BMI View: Pressured by rising production from Iraq and non-OPEC members, as well as bearish sentiment regarding global demand, we expect a decline in Saudi output in 2013 compared to 2012. Looking ahead, we see slow gains in production with downside risks as Saudi Arabia seeks to balance growing supplies and slowly recovering demand while keeping prices high enough to support its fiscal expenditures.
With a hold on the world's spare production capacity, Saudi Arabia maintains an immensely influential role within OPEC and the global oil market. However , growing supplies of both OPEC and non-OPEC crude have seen the country abandon plans to expand production capacity from around the current 13mn barrel per day (b/d) mark to 15mn b/d. In regards to production itself, much like with spare capacity, we see little cause to support a dr amatic increase in output after heights reached in 2012.
While we continue to expect some increases in crude output from Saudi Arabia over the latter half of the year, the gains are likely to be more subdued than initially anticipate d as North American production continues to surprise to the upside . This has left West African and , increasingly , G ulf producers scrambling for a share of the Asian market where economic growth appears to be weaker than hoped . Amongst OPEC members, growing production in Iraq - notwithstanding abundant risk s to the downside - are provoking some concern within OPEC that Riyadh as the de factor leader may soon be forced to confront by pressing for Baghdad to return to the quota system.
|Production Inches Upward After End-2012 Cut|
|Saudi Arabia Monthly Oil Production ('000b/d)|
For 2013 , we expect total oil production to average 11.4mn b/d, a 3% year-on-year decline from 2012's 11.7mn b/d. The ramp-up of a major field, Manifa, and increased demand from both domestic consumption and from a major downstream expansion underway should offer some support to demand for Saudi crude alongside better global growth from 2014.
|Slow Flows Ahead With Risks To Downside|
|Saudi Arabia Oil Production, Consumption & Net Exports ('000b/d)|
However, b arring any supply outages or unanticipated uptick in global demand, we see more downside than upside risk s to our current forecast which we will watch closely watch over the year. Over the long er term, we expect slow gains in output, but again, given growing supplies elsewhere and a state d comfort with prices around the US$100/bbl mark, we cannot preclude a more dramatic cutback in Saudi production as has been the case in the past. Indeed , a recent study by the Centre for Global Energy Studies found that at an average OPEC Basket price of US$100/bbl, Sa udi Arabia would need to produce just 8.3mn b/d to fund current spending plan s, leaving room for a larger cutback in capacity should it be deemed necessary.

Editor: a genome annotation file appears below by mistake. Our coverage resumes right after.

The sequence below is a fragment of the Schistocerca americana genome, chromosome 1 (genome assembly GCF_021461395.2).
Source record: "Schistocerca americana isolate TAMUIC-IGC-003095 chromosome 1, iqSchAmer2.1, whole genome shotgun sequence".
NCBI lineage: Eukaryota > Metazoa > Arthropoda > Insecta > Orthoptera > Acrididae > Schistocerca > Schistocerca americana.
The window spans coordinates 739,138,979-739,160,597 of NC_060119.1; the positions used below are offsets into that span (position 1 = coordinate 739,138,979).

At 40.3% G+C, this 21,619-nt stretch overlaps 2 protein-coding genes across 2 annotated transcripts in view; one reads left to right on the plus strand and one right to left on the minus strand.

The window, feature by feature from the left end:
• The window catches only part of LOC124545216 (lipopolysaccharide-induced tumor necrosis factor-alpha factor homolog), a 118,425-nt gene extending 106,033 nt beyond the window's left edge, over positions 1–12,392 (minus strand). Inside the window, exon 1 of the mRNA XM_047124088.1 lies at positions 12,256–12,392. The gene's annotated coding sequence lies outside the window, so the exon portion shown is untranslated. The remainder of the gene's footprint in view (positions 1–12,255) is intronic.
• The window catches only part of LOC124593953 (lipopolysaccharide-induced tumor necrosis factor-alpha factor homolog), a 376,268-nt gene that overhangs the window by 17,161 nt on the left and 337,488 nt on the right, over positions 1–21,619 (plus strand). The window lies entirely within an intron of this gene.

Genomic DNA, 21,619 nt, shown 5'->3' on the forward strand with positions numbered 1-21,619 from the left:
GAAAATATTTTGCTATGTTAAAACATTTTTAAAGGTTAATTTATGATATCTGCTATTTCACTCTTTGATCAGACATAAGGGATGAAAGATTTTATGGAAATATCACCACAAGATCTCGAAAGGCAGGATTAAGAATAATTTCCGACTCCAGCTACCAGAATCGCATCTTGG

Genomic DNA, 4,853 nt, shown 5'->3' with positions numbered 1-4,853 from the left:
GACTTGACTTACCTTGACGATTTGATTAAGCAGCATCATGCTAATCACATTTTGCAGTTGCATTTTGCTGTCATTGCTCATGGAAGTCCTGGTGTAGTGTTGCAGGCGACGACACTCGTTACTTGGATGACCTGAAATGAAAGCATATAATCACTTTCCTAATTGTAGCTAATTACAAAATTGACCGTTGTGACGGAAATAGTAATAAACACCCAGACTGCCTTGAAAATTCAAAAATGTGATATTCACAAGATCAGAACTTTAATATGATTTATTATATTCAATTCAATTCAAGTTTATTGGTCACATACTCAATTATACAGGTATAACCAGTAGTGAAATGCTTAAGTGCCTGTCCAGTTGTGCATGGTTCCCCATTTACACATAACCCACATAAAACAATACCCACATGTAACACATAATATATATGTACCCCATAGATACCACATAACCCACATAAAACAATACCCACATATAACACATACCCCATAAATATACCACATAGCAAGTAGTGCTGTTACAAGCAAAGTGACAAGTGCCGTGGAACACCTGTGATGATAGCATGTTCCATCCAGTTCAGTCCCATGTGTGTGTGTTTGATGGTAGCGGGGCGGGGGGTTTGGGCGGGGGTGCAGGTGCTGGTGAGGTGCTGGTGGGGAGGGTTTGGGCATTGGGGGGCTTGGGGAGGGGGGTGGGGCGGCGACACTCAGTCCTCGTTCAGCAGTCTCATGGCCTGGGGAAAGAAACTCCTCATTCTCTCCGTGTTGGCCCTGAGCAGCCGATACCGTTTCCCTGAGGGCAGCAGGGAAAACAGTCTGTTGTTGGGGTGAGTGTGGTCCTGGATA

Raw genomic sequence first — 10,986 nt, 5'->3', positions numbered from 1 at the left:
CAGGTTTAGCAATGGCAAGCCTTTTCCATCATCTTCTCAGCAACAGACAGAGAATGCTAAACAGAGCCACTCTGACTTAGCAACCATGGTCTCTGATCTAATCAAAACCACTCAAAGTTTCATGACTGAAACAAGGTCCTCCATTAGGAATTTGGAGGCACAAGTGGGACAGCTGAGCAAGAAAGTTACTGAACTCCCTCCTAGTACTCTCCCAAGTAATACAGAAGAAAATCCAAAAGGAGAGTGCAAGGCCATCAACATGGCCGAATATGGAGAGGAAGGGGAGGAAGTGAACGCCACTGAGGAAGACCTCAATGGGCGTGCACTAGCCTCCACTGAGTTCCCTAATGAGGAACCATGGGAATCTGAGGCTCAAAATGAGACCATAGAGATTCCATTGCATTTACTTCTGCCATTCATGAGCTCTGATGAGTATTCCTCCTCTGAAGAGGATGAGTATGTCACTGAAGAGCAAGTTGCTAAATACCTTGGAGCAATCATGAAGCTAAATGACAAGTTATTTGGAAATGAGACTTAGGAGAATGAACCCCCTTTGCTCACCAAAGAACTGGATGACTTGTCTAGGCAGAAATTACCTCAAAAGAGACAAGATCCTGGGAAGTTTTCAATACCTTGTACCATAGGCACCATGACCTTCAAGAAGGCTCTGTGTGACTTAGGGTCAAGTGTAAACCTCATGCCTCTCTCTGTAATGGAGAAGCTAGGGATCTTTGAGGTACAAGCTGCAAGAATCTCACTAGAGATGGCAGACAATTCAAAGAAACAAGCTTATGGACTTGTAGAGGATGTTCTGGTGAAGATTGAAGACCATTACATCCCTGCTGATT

Yet the long term risks of growing supplies, flat or negative consumption growth in the developed world, and rising budgets at home underscore threats to the Kingdom , which remains dependent on oil for around 80% of its revenues . According to the Arab Petroleum Investments Corporation, the current breakeven price for Saudi crude is US$94 /bbl . The elevated price is a reflection of rising social spending expenditures and commitments that have been made in the wake of the Arab Spring. Another analysis conducted by the Jadwa Investment, based in Riyadh, determined th is break-even price will reach US$118/bbl by 2020 . At this price live level, the country's cash reserves could fall rapidly to maintain spending levels, which in turn would mean the breakeven price per barrel could further increase.